US 20010041281 A1
An improved flow field design for a flow field plate comprises fluid distribution channels having an average width W and separated by landings in which the channels are configured such that unsupported rectangular surfaces of length L and width W on an adjacent fluid diffusion layer have a ratio L/W less than about 3. Improved support may be obtained for instance by using sinusoidally shaped channels. Certain fluid diffusion layer embodiments offer desirable characteristics (for example, low cost, thickness) for use in fuel cells but may also be undesirably weak mechanically and consequently will benefit from improved mechanical support from adjacent flow field plates comprising the present flow field design.
1. A flow field for supplying a fluid reactant to a fluid diffusion electrode in a fuel cell, said flow field comprising one or more fluid distribution channels having an average channel width W and separated by landings, said fluid diffusion electrode comprising a fluid diffusion layer, and said landings in said flow field mechanically supporting said fluid distribution layer, wherein said flow field is characterized in that said one or more channels are configured such that essentially any unsupported rectangular surface of length L and width W on said fluid diffusion layer has a ratio L/W less than about 3.
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10. A fuel cell comprising a fluid diffusion electrode comprising a fluid diffusion layer wherein said fluid diffusion layer is mechanically supported by the flow field of
11. The fuel cell of
12. The fuel cell of
13. The fuel cell of
14. A method of mechanically supporting a fluid diffusion layer in a fuel cell with a flow field, said flow field comprising one or more fluid distribution channels having an average channel width W and separated by landings which mechanically support said fluid distribution layer, said method comprising configuring said one or more fluid distribution channels such that essentially any unsupported rectangular surface of length L and width W on said fluid diffusion layer has a ratio L/W less than about 3.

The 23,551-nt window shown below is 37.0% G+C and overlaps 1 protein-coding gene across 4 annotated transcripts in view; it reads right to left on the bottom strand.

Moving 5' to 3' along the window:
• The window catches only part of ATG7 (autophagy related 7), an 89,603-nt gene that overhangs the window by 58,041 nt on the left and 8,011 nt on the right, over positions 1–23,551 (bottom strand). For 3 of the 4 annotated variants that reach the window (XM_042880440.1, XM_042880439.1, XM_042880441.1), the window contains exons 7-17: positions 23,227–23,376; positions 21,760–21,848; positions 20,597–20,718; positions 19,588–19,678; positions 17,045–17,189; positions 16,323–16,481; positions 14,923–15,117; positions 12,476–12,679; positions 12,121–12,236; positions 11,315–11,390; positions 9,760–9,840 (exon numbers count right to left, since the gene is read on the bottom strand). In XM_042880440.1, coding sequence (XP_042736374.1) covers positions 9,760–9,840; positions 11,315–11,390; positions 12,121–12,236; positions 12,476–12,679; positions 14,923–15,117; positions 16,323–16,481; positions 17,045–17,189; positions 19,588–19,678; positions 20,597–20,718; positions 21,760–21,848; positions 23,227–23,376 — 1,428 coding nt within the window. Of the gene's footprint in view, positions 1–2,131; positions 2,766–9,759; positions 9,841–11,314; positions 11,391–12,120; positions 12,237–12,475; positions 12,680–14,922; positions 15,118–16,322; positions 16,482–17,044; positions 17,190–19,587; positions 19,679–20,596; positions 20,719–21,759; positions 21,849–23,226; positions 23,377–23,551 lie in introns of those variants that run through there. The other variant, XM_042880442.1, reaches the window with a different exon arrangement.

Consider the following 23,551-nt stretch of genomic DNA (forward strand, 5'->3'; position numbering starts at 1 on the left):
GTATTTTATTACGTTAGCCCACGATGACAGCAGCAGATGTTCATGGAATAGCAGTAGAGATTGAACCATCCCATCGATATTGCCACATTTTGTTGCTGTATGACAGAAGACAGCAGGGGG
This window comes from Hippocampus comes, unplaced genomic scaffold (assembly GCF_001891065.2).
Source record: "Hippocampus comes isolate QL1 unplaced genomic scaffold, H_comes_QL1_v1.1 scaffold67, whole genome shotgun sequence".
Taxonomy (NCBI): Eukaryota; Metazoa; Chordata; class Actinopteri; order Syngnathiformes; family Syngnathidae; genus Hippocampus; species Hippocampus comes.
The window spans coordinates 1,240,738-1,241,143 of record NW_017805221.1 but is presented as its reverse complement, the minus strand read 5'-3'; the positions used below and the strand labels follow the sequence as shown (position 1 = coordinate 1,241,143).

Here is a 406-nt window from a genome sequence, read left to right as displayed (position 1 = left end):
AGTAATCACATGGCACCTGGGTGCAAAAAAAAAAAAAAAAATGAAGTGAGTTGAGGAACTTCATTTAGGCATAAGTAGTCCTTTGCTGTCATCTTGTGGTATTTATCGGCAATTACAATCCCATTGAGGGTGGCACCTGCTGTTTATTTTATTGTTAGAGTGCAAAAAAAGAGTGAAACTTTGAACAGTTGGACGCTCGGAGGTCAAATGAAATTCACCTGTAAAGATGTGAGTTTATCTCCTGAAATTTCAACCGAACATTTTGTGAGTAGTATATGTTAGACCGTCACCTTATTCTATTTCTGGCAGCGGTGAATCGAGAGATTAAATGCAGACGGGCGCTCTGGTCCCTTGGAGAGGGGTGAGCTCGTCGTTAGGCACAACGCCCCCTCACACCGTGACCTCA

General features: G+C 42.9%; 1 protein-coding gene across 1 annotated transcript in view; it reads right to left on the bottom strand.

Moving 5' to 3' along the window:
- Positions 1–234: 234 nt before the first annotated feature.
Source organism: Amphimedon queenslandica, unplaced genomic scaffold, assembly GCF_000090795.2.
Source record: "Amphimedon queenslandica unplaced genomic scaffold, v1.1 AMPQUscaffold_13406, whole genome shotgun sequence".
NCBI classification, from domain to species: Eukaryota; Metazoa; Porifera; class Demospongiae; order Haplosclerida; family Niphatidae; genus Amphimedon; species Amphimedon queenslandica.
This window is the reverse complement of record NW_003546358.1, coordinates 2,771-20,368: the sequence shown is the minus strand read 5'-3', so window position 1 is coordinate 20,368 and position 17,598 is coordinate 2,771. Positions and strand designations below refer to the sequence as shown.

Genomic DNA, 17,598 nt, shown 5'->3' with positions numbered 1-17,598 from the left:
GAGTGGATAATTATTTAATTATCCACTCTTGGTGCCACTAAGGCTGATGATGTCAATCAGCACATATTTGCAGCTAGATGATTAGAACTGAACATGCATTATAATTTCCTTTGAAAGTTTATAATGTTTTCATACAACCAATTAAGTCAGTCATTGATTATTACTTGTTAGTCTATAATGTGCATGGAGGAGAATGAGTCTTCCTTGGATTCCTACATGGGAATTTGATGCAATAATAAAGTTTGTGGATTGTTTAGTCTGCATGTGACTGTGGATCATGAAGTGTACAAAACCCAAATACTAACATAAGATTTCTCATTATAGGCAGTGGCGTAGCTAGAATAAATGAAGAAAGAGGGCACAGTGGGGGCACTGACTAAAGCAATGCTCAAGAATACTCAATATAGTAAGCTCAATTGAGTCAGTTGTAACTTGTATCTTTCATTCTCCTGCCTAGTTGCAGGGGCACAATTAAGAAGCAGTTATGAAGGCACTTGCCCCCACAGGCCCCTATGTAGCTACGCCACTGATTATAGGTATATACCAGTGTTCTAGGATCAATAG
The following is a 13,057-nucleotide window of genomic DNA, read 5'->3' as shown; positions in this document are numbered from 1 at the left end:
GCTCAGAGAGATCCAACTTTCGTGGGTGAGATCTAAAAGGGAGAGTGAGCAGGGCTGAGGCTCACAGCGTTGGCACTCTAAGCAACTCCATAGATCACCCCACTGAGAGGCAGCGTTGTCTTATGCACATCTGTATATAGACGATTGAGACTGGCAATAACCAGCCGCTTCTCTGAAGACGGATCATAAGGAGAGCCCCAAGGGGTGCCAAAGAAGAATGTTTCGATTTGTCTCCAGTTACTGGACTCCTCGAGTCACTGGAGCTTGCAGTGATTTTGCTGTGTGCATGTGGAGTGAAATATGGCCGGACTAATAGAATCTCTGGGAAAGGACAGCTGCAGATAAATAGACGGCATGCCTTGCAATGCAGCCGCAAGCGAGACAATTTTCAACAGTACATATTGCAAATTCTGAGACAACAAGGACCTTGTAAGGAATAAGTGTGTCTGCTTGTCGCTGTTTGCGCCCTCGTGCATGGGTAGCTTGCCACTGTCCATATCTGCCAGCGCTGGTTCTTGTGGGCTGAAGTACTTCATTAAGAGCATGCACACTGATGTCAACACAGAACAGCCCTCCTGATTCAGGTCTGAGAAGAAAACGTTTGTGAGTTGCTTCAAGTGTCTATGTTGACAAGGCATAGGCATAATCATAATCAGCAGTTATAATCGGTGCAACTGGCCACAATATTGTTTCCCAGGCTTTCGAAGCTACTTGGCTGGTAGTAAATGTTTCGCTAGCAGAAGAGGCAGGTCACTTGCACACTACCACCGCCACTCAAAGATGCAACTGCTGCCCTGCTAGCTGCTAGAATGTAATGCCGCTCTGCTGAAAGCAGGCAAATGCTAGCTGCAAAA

15. The method of
 This application is a continuation-in-part of U.S. patent application Ser. No. 09/567,500 filed May 9, 2000, entitled “Differential Pressure Fluid Flow Fields For Fuel Cells”. The '500 application is incorporated herein by reference in its entirety.
 The present invention relates to fluid flow fields for fuel cells. More particularly, it relates to flow field designs for supporting structurally weak and/or mechanically anisotropic fluid diffusion layers in solid polymer electrolyte fuel cells.
 Fuel cell systems are currently being developed for use as power supplies in numerous applications, such as automobiles and stationary power plants. Such systems offer promise of economically delivering power with environmental and other benefits.
 Fuel cells convert reactants, namely fuel and oxidants, to generate electric power and reaction products. Fuel cells generally employ an electrolyte disposed between two electrodes, namely a cathode and an anode. A catalyst typically induces the desired electrochemical reactions at the electrodes. Preferred fuel cell types include solid polymer electrolyte fuel cells that comprise a solid polymer electrolyte and operate at relatively low temperatures.
 During normal operation of a solid polymer electrolyte fuel cell, fuel is electrochemically oxidized at the anode catalyst, typically resulting in the generation of protons, electrons, and possibly other species depending on the fuel employed. The protons are conducted from the reaction sites at which they are generated, through the electrolyte, to electrochemically react with the oxidant at the cathode catalyst. The catalysts are preferably located at the interfaces between each electrode and the adjacent electrolyte.
 A broad range of fluid reactants can be used in solid polymer electrolyte fuel cells and may be supplied in either gaseous or liquid form. For example, the oxidant stream may be substantially pure oxygen gas or a dilute oxygen stream such as air. The fuel may be, for example, substantially pure hydrogen gas, a gaseous hydrogen-containing reformate stream, or an aqueous liquid methanol mixture in a direct methanol fuel cell. Reactants are directed to the fuel cell electrodes and are distributed to catalyst therein by means of fluid diffusion layers. In the case of gaseous reactants, these layers are referred to as gas diffusion layers.